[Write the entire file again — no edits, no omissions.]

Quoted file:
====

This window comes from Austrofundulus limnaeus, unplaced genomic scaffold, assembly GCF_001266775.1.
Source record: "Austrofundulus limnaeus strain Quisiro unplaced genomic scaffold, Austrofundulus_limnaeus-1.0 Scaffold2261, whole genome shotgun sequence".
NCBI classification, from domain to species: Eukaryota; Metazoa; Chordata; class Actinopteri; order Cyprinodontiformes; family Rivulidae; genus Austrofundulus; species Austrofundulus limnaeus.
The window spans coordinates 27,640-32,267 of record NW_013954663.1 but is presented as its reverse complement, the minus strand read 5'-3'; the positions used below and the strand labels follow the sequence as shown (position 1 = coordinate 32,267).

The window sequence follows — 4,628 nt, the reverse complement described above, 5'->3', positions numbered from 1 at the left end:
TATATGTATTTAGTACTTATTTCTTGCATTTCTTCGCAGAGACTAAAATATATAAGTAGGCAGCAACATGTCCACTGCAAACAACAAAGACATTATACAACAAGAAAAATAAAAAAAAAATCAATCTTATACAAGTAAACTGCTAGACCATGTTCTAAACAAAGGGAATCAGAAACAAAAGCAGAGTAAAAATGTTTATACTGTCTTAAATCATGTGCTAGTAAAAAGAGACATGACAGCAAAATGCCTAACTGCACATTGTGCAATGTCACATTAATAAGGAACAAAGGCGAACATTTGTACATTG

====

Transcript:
This window comes from Austrofundulus limnaeus, unplaced genomic scaffold, assembly GCF_001266775.1.
Source record: "Austrofundulus limnaeus strain Quisiro unplaced genomic scaffold, Austrofundulus_limnaeus-1.0 Scaffold2261, whole genome shotgun sequence".
NCBI classification, from domain to species: Eukaryota; Metazoa; Chordata; class Actinopteri; order Cyprinodontiformes; family Rivulidae; genus Austrofundulus; species Austrofundulus limnaeus.
The window spans coordinates 27,640-32,267 of record NW_013954663.1 but is presented as its reverse complement, the minus strand read 5'-3'; the positions used below and the strand labels follow the sequence as shown (position 1 = coordinate 32,267).

The window sequence follows — 4,628 nt, the reverse complement described above, 5'->3', positions numbered from 1 at the left end:
TATATGTATTTAGTACTTATTTCTTGCATTTCTTCGCAGAGACTAAAATATATAAGTAGGCAGCAACATGTCCACTGCAAACAACAAAGACATTATACAACAAGAAAAATAAAAAAAAAATCAATCTTATACAAGTAAACTGCTAGACCATGTTCTAAACAAAGGGAATCAGAAACAAAAGCAGAGTAAAAATGTTTATACTGTCTTAAATCATGTGCTAGTAAAAAGAGACATGACAGCAAAATGCCTAACTGCACATTGTGCAATGTCACATTAATAAGGAACAAAGGCGAACATTTGTACATTG